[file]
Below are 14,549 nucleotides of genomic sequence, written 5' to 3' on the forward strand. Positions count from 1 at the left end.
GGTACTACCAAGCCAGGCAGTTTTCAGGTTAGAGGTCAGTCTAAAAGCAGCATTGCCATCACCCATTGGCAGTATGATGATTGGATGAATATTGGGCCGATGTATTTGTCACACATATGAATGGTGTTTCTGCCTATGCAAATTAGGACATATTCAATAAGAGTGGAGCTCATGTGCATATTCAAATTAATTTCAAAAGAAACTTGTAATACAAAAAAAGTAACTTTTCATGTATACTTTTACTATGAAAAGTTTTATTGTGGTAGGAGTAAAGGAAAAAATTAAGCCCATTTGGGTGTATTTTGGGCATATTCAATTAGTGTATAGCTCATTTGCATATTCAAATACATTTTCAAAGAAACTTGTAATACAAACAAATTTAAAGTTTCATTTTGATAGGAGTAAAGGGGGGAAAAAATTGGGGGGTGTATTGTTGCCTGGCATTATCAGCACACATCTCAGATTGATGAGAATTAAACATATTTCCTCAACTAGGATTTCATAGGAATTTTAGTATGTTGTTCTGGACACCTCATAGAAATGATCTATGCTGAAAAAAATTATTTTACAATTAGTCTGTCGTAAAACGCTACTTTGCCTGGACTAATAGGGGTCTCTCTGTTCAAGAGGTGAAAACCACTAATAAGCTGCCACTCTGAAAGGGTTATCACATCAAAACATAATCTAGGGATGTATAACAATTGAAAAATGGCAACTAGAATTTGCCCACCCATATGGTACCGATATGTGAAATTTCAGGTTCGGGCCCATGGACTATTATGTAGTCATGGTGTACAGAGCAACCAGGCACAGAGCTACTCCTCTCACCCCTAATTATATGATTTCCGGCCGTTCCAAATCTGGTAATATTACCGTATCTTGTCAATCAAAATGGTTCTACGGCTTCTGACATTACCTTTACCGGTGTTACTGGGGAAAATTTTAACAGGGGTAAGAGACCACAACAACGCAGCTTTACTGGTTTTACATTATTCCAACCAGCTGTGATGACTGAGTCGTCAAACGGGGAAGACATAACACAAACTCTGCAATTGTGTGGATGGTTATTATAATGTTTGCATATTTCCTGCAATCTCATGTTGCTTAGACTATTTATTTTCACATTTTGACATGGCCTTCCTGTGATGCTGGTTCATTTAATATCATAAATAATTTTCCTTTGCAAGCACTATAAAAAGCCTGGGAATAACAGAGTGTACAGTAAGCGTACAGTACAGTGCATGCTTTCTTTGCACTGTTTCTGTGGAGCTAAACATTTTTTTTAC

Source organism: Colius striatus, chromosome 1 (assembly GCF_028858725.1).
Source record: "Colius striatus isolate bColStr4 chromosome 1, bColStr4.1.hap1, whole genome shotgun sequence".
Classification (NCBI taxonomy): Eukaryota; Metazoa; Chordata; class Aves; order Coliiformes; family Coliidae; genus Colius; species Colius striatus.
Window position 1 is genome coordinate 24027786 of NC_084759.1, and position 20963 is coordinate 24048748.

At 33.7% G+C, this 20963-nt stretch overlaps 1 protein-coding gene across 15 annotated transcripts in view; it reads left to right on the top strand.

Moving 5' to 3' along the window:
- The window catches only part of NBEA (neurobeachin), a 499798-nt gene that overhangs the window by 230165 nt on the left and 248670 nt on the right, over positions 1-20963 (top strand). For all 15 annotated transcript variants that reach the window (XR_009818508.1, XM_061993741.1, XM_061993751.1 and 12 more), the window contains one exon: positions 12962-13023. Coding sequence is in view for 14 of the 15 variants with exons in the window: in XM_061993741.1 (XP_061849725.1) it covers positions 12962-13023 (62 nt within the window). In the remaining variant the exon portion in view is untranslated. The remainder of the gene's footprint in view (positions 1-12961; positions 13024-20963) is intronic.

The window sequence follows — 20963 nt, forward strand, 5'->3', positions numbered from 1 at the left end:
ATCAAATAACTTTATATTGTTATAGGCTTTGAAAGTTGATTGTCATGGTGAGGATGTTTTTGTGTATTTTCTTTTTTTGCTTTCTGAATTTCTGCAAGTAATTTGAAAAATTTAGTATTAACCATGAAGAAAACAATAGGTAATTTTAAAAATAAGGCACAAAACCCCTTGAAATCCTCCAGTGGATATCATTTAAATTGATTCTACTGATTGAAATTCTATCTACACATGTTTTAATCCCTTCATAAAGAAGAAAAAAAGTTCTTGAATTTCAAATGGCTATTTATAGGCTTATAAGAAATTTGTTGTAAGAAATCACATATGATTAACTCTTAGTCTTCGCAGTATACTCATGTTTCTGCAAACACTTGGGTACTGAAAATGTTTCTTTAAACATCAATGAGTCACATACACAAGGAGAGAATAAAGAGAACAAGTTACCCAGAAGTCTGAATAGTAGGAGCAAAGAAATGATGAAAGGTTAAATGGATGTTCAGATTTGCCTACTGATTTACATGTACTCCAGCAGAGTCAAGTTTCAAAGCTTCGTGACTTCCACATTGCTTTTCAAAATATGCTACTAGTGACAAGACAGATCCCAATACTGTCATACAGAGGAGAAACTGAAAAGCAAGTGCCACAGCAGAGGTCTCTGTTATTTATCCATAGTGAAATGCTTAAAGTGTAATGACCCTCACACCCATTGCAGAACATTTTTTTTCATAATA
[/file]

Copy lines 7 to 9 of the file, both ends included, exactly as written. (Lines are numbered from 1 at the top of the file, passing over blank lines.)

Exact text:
At 33.7% G+C, this 20963-nt stretch overlaps 1 protein-coding gene across 15 annotated transcripts in view; it reads left to right on the top strand.

Moving 5' to 3' along the window:
- The window catches only part of NBEA (neurobeachin), a 499798-nt gene that overhangs the window by 230165 nt on the left and 248670 nt on the right, over positions 1-20963 (top strand). For all 15 annotated transcript variants that reach the window (XR_009818508.1, XM_061993741.1, XM_061993751.1 and 12 more), the window contains one exon: positions 12962-13023. Coding sequence is in view for 14 of the 15 variants with exons in the window: in XM_061993741.1 (XP_061849725.1) it covers positions 12962-13023 (62 nt within the window). In the remaining variant the exon portion in view is untranslated. The remainder of the gene's footprint in view (positions 1-12961; positions 13024-20963) is intronic.